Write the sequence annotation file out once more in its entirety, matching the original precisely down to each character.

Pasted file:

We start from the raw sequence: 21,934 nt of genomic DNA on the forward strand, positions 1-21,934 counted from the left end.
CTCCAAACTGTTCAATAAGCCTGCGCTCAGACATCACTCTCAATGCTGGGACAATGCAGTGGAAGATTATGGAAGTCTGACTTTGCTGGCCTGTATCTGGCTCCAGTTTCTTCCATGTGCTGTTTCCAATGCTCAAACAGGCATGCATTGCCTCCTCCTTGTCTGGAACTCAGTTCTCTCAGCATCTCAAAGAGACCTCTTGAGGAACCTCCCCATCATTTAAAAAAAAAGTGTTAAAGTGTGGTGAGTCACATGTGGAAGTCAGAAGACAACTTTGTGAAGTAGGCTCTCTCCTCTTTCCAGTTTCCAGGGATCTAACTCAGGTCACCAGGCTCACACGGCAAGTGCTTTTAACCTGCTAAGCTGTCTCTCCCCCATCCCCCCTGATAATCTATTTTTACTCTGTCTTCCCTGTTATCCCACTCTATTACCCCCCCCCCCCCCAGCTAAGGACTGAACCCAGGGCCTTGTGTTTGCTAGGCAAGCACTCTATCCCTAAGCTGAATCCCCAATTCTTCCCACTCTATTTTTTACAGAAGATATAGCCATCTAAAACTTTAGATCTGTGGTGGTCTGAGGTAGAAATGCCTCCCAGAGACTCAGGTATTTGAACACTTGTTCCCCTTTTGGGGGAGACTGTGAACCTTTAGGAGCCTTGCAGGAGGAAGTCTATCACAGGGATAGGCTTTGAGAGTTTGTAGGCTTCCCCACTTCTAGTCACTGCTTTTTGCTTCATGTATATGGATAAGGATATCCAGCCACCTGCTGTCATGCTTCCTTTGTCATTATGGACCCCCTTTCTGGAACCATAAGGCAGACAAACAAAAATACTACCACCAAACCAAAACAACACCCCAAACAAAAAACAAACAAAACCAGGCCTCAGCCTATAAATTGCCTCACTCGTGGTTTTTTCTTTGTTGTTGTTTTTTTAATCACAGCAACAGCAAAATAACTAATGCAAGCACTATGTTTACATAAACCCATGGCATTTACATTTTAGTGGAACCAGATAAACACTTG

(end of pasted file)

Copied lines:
We start from the raw sequence: 21,934 nt of genomic DNA on the forward strand, positions 1-21,934 counted from the left end.
CTCCAAACTGTTCAATAAGCCTGCGCTCAGACATCACTCTCAATGCTGGGACAATGCAGTGGAAGATTATGGAAGTCTGACTTTGCTGGCCTGTATCTGGCTCCAGTTTCTTCCATGTGCTGTTTCCAATGCTCAAACAGGCATGCATTGCCTCCTCCTTGTCTGGAACTCAGTTCTCTCAGCATCTCAAAGAGACCTCTTGAGGAACCTCCCCATCATTTAAAAAAAAAGTGTTAAAGTGTGGTGAGTCACATGTGGAAGTCAGAAGACAACTTTGTGAAGTAGGCTCTCTCCTCTTTCCAGTTTCCAGGGATCTAACTCAGGTCACCAGGCTCACACGGCAAGTGCTTTTAACCTGCTAAGCTGTCTCTCCCCCATCCCCCCTGATAATCTATTTTTACTCTGTCTTCCCTGTTATCCCACTCTATTACCCCCCCCCCCCCCAGCTAAGGACTGAACCCAGGGCCTTGTGTTTGCTAGGCAAGCACTCTATCCCTAAGCTGAATCCCCAATTCTTCCCACTCTATTTTTTACAGAAGATATAGCCATCTAAAACTTTAGATCTGTGGTGGTCTGAGGTAGAAATGCCTCCCAGAGACTCAGGTATTTGAACACTTGTTCCCCTTTTGGGGGAGACTGTGAACCTTTAGGAGCCTTGCAGGAGGAAGTCTATCACAGGGATAGGCTTTGAGAGTTTGTAGGCTTCCCCACTTCTAGTCACTGCTTTTTGCTTCATGTATATGGATAAGGATATCCAGCCACCTGCTGTCATGCTTCCTTTGTCATTATGGACCCCCTTTCTGGAACCATAAGGCAGACAAACAAAAATACTACCACCAAACCAAAACAACACCCCAAACAAAAAACAAACAAAACCAGGCCTCAGCCTATAAATTGCCTCACTCGTGGTTTTTTCTTTGTTGTTGTTTTTTTAATCACAGCAACAGCAAAATAACTAATGCAAGCACTATGTTTACATAAACCCATGGCATTTACATTTTAGTGGAACCAGATAAACACTTG